According to a coroner, the death toll from Tuesday’s train crash in Greece has risen to 57.
Eleni Zaggelidou, one of ten coroners involved in the investigation, stated that DNA was extracted from 57 intact bodies.
Meanwhile, a government minister stated that austerity during Greece’s economic crisis in the 2000s contributed to a lack of railway investment.
Following the disaster, rail workers went on strike for one day on Thursday, blaming government negligence.
More than 2,000 people protested for a second day in Athens and Thessaloniki, shocked by the disaster near Larissa on Tuesday.
“We are angry at the company, the government, and previous governments for doing nothing to improve conditions on the Greek railway,” said Athens pensioner Stavros Nantis.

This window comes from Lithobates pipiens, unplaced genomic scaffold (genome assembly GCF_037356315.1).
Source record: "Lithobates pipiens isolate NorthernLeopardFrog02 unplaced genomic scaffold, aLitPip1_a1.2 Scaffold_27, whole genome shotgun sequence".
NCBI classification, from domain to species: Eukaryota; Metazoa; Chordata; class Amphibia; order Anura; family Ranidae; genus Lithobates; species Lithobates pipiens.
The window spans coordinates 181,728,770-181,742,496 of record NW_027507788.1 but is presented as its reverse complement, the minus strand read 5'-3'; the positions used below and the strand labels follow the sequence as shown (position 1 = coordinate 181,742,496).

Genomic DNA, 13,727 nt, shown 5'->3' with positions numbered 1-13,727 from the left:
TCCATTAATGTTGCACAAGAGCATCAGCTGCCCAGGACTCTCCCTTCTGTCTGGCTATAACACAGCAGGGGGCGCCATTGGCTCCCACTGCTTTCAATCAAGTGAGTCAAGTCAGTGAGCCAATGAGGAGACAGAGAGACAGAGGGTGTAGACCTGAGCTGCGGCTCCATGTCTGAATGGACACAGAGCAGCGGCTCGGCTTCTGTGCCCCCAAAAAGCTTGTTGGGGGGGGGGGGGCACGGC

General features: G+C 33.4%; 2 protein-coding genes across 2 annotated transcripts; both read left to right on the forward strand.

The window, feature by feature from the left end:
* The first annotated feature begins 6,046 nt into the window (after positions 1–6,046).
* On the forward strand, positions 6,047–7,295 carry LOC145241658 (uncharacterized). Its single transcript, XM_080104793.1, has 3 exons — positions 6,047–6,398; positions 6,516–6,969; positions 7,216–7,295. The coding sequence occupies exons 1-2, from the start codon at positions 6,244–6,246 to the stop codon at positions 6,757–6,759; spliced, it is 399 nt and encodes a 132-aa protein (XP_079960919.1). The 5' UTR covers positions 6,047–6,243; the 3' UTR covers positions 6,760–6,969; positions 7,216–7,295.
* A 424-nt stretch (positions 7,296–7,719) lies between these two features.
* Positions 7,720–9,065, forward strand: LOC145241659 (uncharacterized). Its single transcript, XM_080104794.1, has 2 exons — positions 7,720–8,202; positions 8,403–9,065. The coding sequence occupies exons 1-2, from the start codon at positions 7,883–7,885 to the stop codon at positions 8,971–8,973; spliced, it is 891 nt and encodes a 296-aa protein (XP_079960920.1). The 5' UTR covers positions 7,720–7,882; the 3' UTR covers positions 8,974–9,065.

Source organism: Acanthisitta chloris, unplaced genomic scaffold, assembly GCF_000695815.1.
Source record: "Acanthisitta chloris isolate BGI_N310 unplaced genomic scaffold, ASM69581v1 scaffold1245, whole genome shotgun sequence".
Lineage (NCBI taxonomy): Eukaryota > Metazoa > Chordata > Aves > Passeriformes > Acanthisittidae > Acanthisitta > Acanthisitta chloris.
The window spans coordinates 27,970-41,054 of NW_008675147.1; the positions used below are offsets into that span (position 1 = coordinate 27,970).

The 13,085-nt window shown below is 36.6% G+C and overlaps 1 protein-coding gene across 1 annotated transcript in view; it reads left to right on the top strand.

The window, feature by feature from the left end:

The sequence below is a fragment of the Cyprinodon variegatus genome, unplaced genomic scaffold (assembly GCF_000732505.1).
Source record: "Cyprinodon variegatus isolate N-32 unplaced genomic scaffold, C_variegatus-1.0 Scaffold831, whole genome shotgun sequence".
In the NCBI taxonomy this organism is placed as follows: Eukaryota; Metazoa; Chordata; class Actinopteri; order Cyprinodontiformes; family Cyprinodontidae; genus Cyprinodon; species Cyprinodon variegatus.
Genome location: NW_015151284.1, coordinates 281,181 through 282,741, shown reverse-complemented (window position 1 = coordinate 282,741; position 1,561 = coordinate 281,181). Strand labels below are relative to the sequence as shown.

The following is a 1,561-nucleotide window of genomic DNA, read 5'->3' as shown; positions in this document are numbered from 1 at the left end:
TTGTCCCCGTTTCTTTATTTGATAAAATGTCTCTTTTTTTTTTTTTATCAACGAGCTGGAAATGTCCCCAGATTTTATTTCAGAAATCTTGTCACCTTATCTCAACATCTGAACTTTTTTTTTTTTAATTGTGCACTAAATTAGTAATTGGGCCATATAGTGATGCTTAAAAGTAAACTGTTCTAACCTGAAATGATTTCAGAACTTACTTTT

Rescue workers are still searching for victims in burned and buckled carriages.
This was the “most difficult moment”, rescuer Konstantinos Imanimidis told Reuters news agency, because “instead of saving lives, we have to recover bodies”.
The crash occurred shortly before midnight on Tuesday. After both trains ended up on the same track, a passenger train carrying 350 people collided with a freight train, causing the front carriages to burst into flames.
The railway workers’ strike began at 0600 local time (0400 GMT), affecting national rail services as well as Athens’ subway.
Many in Greece see the crash as an accident waiting to happen, and the union blamed successive governments’ “disrespect” towards Greek railways for leading to this “tragic result”.
During a visit to a hospital where relatives of the missing had gathered, Greece’s Deputy Minister of Health, Zoe Rapti, told the BBC that the Greek debt crisis around 2010, which resulted in drastic austerity measures in exchange for a financial rescue from the European Union and the International Monetary Fund, had made investing in the rail network more difficult.